by Clifford Stoll

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Product Details

ISBN-13: 9780307819420
Publisher: Knopf Doubleday Publishing Group
Publication date: 05/23/2012
Sold by: Random House
Format: NOOK Book
Pages: 326
Sales rank: 89,437
File size: 3 MB

About the Author

Clifford Stoll, an MSNBC commentator, a lecturer, and a Berkeley astronomer, is the author of the New York Times bestseller The Cuckoo's Egg, Silicon Snake Oil, and High-Tech Heretic: Reflections of a Computer Contrarian. He lives with his family in the San Francisco Bay Area.

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The Cuckoo's Egg: Inside the World of Computer Espionage 4.7 out of 5 based on 0 ratings. 9 reviews.
Mangler More than 1 year ago
Cliff Stoll's non-fiction account of the events that lead him to unwind the trail of European hackers in US research and defense computing resources during the late '80s. Cliff has a way with words that allows for those who may not be the most well-versed in 'Computerese' or IT-jargon to understand exactly what is going on throughout this suspenseful yarn, yet thorough enough to satisfy the curiosity of a systems administrator. An all-time favorite story, I've purchased this book several times over the years--now it's finally come to the Nook store so I can have it with me where ever I go. Ace!
Guest More than 1 year ago
Excellent Book.. Literally could not put it down. Even the 'geek lingo' was written so the average person could understand it. A must read!!
Anonymous More than 1 year ago
EXCITEMENT AND a true story about how hacking has changed and how some laws were established to help catch them.
Anonymous More than 1 year ago
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Anonymous More than 1 year ago
Another Day at the Collider: The Cuckoos Egg written by Clifford Stoll has stolen my heart. I started and finished this book in 2 days, I couldn’t put it down! The book isn’t excessively short, isn’t an easy read per say, but it really is an attention grabber. Starting out in California with our main character Clifford becoming a recent hire at the astronomy lab at the hill you can tell from the beginning this book was written by a scientist. Every number is carefully remembered, every detail well documented and random tangents which aren’t always relevant ever present. But all of these little things contribute to tell a truly thrilling tail of pursuit through the maze of an infantile global network of computers. The voice and style of writing throughout the book are simple, and to the point. But I believe this added to the book, making the somewhat advanced computer programming jargon quite accessible to the tech-impaired. Since the book is based off a well documented court case there are many transcripts of exactly what the hacker is doing and how he’s doing it. Clifford uses these transcripts beautifully by combining them with footnotes and stroke by stroke explanation. The cat and mouse game played out through 323 pages will keep you reading, with new and different twists and turns constantly shifting the entire focus of one Berkley hippy. Some of the greatest twist of course coming from out Berkley hippy dressed in corduroys and a Hawaiian T-Shirt strolling into high level military and F.B.I. buildings to tell them that they had missed something. All of these meetings add an incredible edge of comedy and really show the Juxtaposition between 2 worlds which were about to collide big time. I would suggest this book to people who have any interest in the beginnings of cyber security, or where the internet and hacking became a serious problem for our government.  This book is one of the reasons we all have to have 14 character passwords with every letter of the alphabet, numbers, and social security number for our Starbucks account. This book is also really great if you just like to know a few basic computer language things to impress your friends with! You’ll be able to talk all about the Gnu-Emacs hole and how it affected modern cyber security (even if it’s not relevant at all, you’ll still sound way smarter than you actually are!) I advise you to purchase a copy right now, and in a day when you’re done reading come back and let everyone else know just how much you liked this excellent thrill of the chase novel.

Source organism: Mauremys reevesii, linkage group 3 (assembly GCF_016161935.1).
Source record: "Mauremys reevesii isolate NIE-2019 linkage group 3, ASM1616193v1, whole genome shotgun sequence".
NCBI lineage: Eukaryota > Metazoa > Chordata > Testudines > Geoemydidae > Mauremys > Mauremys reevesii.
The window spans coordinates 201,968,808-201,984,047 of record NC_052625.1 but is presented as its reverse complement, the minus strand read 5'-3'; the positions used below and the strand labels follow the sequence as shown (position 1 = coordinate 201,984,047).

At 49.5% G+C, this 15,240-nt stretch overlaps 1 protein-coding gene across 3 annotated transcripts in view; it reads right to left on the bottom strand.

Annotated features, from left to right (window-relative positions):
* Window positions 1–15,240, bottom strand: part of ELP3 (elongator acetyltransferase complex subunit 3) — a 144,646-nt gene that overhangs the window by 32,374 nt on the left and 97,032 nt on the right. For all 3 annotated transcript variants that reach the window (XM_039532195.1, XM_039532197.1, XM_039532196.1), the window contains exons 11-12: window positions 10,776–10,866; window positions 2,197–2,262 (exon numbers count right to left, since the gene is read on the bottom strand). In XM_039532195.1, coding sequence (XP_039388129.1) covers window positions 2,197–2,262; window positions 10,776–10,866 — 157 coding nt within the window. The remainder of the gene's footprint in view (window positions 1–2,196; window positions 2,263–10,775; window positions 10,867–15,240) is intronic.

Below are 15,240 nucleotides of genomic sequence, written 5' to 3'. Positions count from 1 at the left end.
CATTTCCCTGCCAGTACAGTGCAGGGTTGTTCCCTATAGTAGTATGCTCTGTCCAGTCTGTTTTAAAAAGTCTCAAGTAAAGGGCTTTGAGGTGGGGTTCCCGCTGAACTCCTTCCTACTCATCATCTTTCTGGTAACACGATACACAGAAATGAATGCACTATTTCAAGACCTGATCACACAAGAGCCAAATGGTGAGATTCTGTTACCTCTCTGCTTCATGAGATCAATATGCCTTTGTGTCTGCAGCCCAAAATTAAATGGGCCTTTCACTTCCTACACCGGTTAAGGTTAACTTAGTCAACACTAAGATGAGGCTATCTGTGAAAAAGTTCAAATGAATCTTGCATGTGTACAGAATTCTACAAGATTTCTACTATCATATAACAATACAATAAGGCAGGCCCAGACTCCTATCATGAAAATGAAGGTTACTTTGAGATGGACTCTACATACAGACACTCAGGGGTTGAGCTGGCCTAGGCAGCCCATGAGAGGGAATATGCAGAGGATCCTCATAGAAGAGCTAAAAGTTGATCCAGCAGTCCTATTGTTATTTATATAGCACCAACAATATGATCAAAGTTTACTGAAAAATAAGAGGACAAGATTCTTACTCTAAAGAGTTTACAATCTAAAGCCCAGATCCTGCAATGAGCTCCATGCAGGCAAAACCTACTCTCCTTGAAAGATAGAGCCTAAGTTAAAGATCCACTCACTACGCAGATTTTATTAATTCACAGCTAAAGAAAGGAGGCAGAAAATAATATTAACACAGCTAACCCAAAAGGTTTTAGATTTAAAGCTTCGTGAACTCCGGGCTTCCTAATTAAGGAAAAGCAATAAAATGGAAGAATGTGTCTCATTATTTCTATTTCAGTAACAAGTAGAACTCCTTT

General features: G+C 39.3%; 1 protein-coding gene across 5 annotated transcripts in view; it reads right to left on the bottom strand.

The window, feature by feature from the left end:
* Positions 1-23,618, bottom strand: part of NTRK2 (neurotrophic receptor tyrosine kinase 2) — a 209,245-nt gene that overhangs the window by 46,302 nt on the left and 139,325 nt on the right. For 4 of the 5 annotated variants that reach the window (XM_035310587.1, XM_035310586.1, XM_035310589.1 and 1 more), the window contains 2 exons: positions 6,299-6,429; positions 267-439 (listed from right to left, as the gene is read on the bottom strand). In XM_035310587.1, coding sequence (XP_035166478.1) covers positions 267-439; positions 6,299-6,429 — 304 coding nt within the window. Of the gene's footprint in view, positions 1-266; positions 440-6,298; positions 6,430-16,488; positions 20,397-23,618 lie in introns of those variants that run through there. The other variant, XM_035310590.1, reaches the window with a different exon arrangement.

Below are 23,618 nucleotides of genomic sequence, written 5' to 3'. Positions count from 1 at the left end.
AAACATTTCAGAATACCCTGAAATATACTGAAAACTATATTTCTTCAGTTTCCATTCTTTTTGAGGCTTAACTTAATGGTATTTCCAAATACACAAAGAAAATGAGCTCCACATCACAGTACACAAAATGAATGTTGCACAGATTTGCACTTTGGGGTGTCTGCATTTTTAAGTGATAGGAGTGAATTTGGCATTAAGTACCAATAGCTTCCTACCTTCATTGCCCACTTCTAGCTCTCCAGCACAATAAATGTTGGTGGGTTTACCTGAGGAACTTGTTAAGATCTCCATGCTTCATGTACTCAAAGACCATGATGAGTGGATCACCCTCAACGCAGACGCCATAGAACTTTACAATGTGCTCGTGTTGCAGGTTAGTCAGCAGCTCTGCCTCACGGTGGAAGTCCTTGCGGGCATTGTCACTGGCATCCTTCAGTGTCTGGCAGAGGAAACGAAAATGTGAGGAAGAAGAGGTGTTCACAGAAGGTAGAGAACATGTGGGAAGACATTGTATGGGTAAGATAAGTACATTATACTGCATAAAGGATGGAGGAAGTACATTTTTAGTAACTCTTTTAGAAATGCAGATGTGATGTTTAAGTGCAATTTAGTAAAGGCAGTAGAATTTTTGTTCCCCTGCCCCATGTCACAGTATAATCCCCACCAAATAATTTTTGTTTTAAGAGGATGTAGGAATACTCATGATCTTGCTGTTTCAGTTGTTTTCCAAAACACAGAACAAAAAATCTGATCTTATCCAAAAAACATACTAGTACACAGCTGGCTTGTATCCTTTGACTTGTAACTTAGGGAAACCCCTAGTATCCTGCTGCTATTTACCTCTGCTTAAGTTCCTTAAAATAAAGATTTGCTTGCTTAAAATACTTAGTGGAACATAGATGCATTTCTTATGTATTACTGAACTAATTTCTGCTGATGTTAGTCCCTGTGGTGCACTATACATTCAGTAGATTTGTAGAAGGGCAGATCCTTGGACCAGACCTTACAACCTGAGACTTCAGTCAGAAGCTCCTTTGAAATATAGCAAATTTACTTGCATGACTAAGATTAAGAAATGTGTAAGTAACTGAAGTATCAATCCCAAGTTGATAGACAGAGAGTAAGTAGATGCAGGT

Anonymous More than 1 year ago
Lofar More than 1 year ago
The theme of book still lives today. The same mistakes are being made by network administrators, management, and law enforcement. Cyber crime victims rarely know they are victims. This book illustrates that 20+ years ago this was an issue and today is more of issue because of how much more we are connected.
Anonymous More than 1 year ago
The egg book tallea me about a egg falling and bracking.@nd if a egg brockes go to www.@bad boy son ass-o.